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It was the best of times; it was the worst of times. Wait, no. Actually, it was pretty much just the worst.
Yes, it sucked. And then I died.
Let’s cut to the chase, here: I dropped out of the race. Yes, you read that right. I stopped at Mile 14 and decided I had nothing left to give. Unfortunately, I had no way home, so I had to run an additional 7 miles to Mile 21 before I could share that news with my husband and then together, we had to walk another three miles to get a ride home.
The reasons were many: the course was not as flat in the beginning as advertised, I had not hydrated properly or had sufficient sleep, I had to pee through the first half of the race and had to find a beach (BECAUSE THERE WERE NO PORTA POTTIES) five minutes off course to pee on. And I am pre-menstrual. But the most pressing reason—and the reason I ultimately blame for my demise--is the heat. The terrible, roiling, 90-degrees-by-the-sea, high-humidity, curl my hair and kick my butt heat. It was brutal. Brutal in ways I never could have imagined. The recap:
Rob and I head out to the start together, which, as it turns out is only a quarter mile from our hotel (memo to the general populace: when in Providence, RI, do not, I repeat do NOT stay in the Westin Providence. It has the worst customer service I have ever encountered in my life and costs an unreasonable amount). This was the only benefit to our hotel that I could see. But I digress.
I am jittery and nervous and not feel ready to rock, despite having made a marathon play list that featured Ricky Martin several times on repeat (What? You think his 1998 World Cup anthem is not the coolest song in the world? I beg to differ.)
I meet another woman who is trying to qualify, but she is 40 and needs a 3:50. This makes me a little depressed since had I been just a few years older, I would have qualified last year. I am feeling nervous, but still somewhat confident.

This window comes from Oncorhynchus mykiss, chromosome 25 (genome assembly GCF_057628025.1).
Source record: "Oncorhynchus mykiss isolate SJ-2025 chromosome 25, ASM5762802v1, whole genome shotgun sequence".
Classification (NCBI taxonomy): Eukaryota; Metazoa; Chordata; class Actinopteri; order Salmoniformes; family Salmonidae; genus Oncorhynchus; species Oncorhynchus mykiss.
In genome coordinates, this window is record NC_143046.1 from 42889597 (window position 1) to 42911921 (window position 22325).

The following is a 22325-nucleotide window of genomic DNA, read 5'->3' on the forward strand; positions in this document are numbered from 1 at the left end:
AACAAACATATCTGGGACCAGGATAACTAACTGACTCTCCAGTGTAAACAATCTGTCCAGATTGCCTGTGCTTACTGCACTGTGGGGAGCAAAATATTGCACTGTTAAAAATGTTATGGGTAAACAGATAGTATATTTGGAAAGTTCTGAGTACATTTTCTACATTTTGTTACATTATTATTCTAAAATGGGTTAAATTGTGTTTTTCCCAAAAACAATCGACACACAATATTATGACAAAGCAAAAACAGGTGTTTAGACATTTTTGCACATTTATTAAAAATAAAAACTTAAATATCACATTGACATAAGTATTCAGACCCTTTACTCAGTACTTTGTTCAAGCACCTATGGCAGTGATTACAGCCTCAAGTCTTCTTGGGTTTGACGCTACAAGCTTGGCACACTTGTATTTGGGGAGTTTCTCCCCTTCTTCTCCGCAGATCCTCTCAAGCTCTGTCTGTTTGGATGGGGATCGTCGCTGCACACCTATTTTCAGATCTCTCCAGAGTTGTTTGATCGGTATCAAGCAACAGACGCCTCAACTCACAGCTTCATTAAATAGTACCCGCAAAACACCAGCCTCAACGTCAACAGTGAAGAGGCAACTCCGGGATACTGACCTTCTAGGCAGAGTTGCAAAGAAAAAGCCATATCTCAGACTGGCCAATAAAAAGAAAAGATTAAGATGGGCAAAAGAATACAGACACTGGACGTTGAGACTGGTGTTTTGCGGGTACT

The plan was to keep a 7:50 pace as long as I could and then let it dwindle to 8:10. I do a pretty good job and am feeling strong, but as the clouds start to part (the race started at 8 a.m.) and the heat starts to rise, I am already feeling it. I stop at Mile 1.5 for some water and dump it over my head.
I also need to pee. This is my fatal mistake, I now realize. I usually assume reabsorption is best, but in this case it never happened. As I get deeper into the race, I am peeing a little in my pants every time I step and yet I cannot find a port-a-potty.
At Mile 4, Rob bikes in to give me kisses and encouragement and asks how I am doing. “!@#! Hot! “ I tell him, which is a very bad sign. Swearing at Mile 25? Normal. At Mile 4? Uh-oh.
The need to pee is now all consuming. I am stopping everyone in a yellow jacket and begging for a bathroom. I am now sporting a wet circle between my legs and the distinct fear that if I don’t find a potty soon, I am going to be unable to stop myself from letting it all run into my socks.
Finally I pass a race worker who (kind of) actually knows something.
“I have seen people disappearing off that way,” she says, pointing off to a beach.
I thank her and walk over to the boardwalk, walk down several flights of steps and relieve myself. It was like a cross between an orgasm and chocolate fondue, it felt so good. But once I was done, I also saw the writing on the wall. I had lost five minutes to my little pee-scape, was burning hot and could not summon the mental energy it would take to finish the race in spite of these things.